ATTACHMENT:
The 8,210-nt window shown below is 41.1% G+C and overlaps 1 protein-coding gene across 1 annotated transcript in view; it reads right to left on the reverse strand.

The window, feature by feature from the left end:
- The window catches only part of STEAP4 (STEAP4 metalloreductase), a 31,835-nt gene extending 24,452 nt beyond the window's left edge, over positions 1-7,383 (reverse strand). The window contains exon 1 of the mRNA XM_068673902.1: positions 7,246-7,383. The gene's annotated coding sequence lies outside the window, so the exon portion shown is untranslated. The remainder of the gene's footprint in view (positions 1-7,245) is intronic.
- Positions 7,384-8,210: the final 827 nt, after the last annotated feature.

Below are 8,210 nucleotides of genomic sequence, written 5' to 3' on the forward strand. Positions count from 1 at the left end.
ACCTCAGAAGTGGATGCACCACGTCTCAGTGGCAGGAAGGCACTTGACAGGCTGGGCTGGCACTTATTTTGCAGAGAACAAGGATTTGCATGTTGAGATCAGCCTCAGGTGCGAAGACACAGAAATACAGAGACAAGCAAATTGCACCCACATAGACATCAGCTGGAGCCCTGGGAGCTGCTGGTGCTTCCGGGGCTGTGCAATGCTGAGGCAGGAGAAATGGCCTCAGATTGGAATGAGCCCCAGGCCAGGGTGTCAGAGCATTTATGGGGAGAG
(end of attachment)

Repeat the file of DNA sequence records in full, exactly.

The 8,210-nt window shown below is 41.1% G+C and overlaps 1 protein-coding gene across 1 annotated transcript in view; it reads right to left on the reverse strand.

The window, feature by feature from the left end:
- The window catches only part of STEAP4 (STEAP4 metalloreductase), a 31,835-nt gene extending 24,452 nt beyond the window's left edge, over positions 1-7,383 (reverse strand). The window contains exon 1 of the mRNA XM_068673902.1: positions 7,246-7,383. The gene's annotated coding sequence lies outside the window, so the exon portion shown is untranslated. The remainder of the gene's footprint in view (positions 1-7,245) is intronic.
- Positions 7,384-8,210: the final 827 nt, after the last annotated feature.

Below are 8,210 nucleotides of genomic sequence, written 5' to 3' on the forward strand. Positions count from 1 at the left end.
ACCTCAGAAGTGGATGCACCACGTCTCAGTGGCAGGAAGGCACTTGACAGGCTGGGCTGGCACTTATTTTGCAGAGAACAAGGATTTGCATGTTGAGATCAGCCTCAGGTGCGAAGACACAGAAATACAGAGACAAGCAAATTGCACCCACATAGACATCAGCTGGAGCCCTGGGAGCTGCTGGTGCTTCCGGGGCTGTGCAATGCTGAGGCAGGAGAAATGGCCTCAGATTGGAATGAGCCCCAGGCCAGGGTGTCAGAGCATTTATGGGGAGAG